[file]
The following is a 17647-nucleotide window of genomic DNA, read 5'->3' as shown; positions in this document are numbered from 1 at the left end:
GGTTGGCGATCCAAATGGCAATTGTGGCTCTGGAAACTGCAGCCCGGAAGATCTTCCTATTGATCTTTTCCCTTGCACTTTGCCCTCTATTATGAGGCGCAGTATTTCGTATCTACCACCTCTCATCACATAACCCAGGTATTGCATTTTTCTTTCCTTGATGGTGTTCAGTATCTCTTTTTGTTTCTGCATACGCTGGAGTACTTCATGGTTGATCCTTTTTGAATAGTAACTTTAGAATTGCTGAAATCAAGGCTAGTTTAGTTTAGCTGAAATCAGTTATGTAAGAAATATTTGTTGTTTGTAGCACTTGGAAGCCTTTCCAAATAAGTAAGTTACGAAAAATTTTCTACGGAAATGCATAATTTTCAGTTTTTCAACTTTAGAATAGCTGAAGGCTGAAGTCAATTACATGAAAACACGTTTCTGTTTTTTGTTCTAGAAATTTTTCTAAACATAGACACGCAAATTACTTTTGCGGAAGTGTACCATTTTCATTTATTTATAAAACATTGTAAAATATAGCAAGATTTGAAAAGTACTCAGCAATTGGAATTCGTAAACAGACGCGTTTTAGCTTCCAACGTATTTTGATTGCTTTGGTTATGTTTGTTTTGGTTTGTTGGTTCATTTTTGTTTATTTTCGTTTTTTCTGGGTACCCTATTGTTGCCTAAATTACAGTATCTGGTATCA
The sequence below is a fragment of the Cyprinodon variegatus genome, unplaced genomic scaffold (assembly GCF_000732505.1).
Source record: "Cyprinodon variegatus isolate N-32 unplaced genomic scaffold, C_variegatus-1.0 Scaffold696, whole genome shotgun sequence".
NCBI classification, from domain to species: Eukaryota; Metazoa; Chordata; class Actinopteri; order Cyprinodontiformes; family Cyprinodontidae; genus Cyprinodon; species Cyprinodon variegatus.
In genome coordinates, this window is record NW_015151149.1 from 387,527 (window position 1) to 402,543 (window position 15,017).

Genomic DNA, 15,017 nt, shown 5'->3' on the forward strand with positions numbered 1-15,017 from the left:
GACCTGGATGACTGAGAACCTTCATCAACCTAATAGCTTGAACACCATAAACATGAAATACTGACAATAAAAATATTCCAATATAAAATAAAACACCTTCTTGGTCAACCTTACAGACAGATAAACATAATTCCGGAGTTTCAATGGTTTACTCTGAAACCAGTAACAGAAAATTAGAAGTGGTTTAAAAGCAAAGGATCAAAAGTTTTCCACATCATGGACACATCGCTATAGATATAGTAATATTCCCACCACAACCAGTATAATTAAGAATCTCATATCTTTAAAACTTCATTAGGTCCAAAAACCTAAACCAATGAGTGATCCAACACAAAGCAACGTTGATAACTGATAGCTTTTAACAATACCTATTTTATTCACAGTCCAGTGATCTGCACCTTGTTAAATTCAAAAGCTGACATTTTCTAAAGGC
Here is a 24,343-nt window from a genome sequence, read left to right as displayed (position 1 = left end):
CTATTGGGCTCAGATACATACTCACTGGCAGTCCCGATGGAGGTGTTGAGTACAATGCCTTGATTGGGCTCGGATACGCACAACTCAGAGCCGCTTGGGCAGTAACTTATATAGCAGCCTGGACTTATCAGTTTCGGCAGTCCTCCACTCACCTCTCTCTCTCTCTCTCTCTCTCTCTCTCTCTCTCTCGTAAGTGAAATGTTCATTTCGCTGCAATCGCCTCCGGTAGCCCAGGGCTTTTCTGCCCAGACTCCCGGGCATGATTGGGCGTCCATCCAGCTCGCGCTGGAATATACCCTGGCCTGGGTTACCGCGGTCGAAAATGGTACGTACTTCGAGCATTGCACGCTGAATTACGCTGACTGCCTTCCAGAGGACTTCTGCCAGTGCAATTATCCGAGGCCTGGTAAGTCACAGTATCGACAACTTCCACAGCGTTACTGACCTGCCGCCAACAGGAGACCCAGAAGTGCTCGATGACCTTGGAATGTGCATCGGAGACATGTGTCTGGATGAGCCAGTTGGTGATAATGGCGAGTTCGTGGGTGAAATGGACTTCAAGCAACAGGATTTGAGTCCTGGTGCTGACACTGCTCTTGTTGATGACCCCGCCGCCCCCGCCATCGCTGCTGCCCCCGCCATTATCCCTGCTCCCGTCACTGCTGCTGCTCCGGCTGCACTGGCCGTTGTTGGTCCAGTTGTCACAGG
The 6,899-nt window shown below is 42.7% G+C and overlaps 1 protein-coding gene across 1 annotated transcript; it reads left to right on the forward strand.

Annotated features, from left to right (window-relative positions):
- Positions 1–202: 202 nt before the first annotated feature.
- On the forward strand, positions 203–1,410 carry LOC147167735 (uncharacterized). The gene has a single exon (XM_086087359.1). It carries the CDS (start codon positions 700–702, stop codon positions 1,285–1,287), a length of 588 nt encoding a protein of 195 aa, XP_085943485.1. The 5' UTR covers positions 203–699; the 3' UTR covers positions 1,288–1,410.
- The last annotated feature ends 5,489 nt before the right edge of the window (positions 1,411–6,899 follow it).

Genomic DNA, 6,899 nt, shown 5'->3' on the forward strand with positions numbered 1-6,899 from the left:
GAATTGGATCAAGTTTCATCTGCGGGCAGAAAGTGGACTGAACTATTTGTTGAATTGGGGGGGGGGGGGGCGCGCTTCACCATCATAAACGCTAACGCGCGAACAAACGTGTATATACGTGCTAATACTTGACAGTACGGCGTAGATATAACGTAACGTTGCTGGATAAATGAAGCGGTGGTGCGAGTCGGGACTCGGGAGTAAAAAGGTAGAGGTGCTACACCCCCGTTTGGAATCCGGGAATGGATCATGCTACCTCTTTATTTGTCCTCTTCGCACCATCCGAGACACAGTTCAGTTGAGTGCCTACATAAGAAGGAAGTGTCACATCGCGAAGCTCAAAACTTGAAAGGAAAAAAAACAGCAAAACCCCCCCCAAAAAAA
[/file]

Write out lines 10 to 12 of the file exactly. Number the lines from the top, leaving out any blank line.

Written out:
CTATTGGGCTCAGATACATACTCACTGGCAGTCCCGATGGAGGTGTTGAGTACAATGCCTTGATTGGGCTCGGATACGCACAACTCAGAGCCGCTTGGGCAGTAACTTATATAGCAGCCTGGACTTATCAGTTTCGGCAGTCCTCCACTCACCTCTCTCTCTCTCTCTCTCTCTCTCTCTCTCTCTCTCGTAAGTGAAATGTTCATTTCGCTGCAATCGCCTCCGGTAGCCCAGGGCTTTTCTGCCCAGACTCCCGGGCATGATTGGGCGTCCATCCAGCTCGCGCTGGAATATACCCTGGCCTGGGTTACCGCGGTCGAAAATGGTACGTACTTCGAGCATTGCACGCTGAATTACGCTGACTGCCTTCCAGAGGACTTCTGCCAGTGCAATTATCCGAGGCCTGGTAAGTCACAGTATCGACAACTTCCACAGCGTTACTGACCTGCCGCCAACAGGAGACCCAGAAGTGCTCGATGACCTTGGAATGTGCATCGGAGACATGTGTCTGGATGAGCCAGTTGGTGATAATGGCGAGTTCGTGGGTGAAATGGACTTCAAGCAACAGGATTTGAGTCCTGGTGCTGACACTGCTCTTGTTGATGACCCCGCCGCCCCCGCCATCGCTGCTGCCCCCGCCATTATCCCTGCTCCCGTCACTGCTGCTGCTCCGGCTGCACTGGCCGTTGTTGGTCCAGTTGTCACAGG
The 6,899-nt window shown below is 42.7% G+C and overlaps 1 protein-coding gene across 1 annotated transcript; it reads left to right on the forward strand.

Annotated features, from left to right (window-relative positions):